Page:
By Reyshimar Arguelles
To put it simply, a nationalist is anyone who professes a love of community. You know you are a nationalist when certain symbols evoke a sense of pride and belongingness. You shed a tear every time you see the national flag being flown across a war-torn city. You celebrate national strength when a sports icon beats other countries in athletic events. And you choke up when you see a regional hegemon slowly consuming our territory bit by bit.
We can see from here that being a nationalist is also about being so sensitive about symbols. A flag can be a piece of fabric, but it represents an entire people and the ideals and visions it seeks to uphold. In this sense, a flag validates your membership into a community whose past sufferings are embedded in you.
So, are people justified to lash out at a grandstanding lawmaker who, within the august halls of Congress, was caught disrespecting the flag by not standing in attention?
Anyone can say that the response to the lawmaker’s actions was blown out of proportion. The lawmaker apologized for the gaff but proceeded to blame a TV network for capturing the act on camera. And as people started ganging up on him, this respectable and honorable lawmaker had the audacity to file cyberbullying charges at the National Bureau of Investigation.
Say what you will about this fiasco, but it does give you a better grasp of what politicians are actually doing counter to what they are actually presenting on the surface. When you are in a position of power, you are expected to abide by national rules and become a nationalist in your own right.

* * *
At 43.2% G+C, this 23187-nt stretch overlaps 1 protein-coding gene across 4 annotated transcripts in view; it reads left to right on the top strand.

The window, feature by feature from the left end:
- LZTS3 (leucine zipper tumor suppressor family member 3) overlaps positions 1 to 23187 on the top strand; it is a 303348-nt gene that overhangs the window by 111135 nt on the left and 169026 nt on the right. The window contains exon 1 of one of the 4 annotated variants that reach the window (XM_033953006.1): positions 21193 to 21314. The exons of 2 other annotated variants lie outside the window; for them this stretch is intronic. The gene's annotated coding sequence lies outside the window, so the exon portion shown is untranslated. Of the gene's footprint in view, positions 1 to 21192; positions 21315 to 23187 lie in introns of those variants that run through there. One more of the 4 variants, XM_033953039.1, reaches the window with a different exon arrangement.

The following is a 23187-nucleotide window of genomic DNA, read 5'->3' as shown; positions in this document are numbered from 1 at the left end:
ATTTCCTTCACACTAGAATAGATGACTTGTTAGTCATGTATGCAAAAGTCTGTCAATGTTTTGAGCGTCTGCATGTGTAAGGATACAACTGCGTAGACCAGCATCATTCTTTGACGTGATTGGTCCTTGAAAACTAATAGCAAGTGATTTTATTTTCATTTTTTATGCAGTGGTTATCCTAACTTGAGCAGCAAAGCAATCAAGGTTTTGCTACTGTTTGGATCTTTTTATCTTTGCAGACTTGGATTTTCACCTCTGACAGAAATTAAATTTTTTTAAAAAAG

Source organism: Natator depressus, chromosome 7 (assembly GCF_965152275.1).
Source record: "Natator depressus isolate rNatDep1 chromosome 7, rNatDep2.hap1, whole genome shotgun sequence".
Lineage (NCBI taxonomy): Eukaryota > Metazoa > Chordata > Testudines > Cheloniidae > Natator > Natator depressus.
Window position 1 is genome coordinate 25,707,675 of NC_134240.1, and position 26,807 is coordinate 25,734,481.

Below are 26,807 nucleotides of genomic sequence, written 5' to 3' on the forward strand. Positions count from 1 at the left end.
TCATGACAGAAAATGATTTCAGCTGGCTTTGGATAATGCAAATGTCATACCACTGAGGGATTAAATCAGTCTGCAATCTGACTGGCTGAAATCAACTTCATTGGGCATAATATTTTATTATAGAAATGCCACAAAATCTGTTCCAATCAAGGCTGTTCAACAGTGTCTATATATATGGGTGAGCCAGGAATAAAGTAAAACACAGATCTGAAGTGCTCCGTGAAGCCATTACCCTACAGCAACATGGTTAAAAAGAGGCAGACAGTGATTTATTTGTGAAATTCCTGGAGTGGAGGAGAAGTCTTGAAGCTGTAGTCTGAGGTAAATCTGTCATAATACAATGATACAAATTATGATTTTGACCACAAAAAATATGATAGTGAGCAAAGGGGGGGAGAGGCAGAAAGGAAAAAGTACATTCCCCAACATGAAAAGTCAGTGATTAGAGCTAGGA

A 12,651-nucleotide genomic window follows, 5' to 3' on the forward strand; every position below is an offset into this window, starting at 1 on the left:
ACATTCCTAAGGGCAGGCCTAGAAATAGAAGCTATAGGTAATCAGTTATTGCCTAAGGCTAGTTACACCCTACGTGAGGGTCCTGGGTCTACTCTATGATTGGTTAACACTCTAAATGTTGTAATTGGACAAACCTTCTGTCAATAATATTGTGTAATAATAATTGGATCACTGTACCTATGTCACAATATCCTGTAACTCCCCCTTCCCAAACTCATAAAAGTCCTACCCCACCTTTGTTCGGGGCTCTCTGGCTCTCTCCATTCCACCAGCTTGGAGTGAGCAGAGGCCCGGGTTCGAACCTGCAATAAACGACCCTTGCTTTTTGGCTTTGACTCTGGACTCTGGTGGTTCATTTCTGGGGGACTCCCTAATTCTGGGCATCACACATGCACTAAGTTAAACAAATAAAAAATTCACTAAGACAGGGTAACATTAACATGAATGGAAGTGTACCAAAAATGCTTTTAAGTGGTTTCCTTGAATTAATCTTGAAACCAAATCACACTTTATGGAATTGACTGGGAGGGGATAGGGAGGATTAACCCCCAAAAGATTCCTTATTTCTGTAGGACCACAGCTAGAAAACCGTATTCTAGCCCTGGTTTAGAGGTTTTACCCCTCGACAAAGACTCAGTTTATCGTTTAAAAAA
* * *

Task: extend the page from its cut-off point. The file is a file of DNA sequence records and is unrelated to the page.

But do you essentially become a nationalist when you practice politics? Becoming a leader is one thing, but there has always been a disconnect between politicians and the ideals they set out to uphold. For that matter, it is difficult enough to label politicians as nationalists because these are very different animals.
Politicians, in fact, make laws that are either beneficial or detrimental to the nation. Saying that you become a senator or congressman because you have a sense of national pride or you think the nation deserves a better position in the global community does not in any way describe your loyalties as a public servant.
If we want to talk about the importance of instilling nationalist sentimentalities, we cannot do so by subscribing to a set of tautologies about public service. To do so reduces the very concept of nationalism into a simple matter of taking oaths or reciting lengthy privilege speeches that barely raise national sentiments.
For our politicians, it’s only a matter of grandstanding and looking good in front of the camera. Nationalism for them might as well be a process of image-building. To them, it’s all unnecessary tradition, but this line of thinking doesn’t begin to explain the amount of rage that people have towards our so-called public servants.
So, who qualifies to be a nationalist? It definitely isn’t a lawmaker who thinks it’s okay not to stand in attention during the singing of the national anthem so long he doesn’t get caught. And to say that the issue is overblown only covers certain issues that actually matter.
Indeed, to show love for one’s country doesn’t have to involve generating fanfare. People already have assumptions about you as a politician who is interested in personal gain rather than higher ideals.
Should we be surprised at all? No, we have already gone far enough as a democracy to know that our institutions are deteriorating before our very eyes. And the way our politicians act before national symbols only confirms our fears.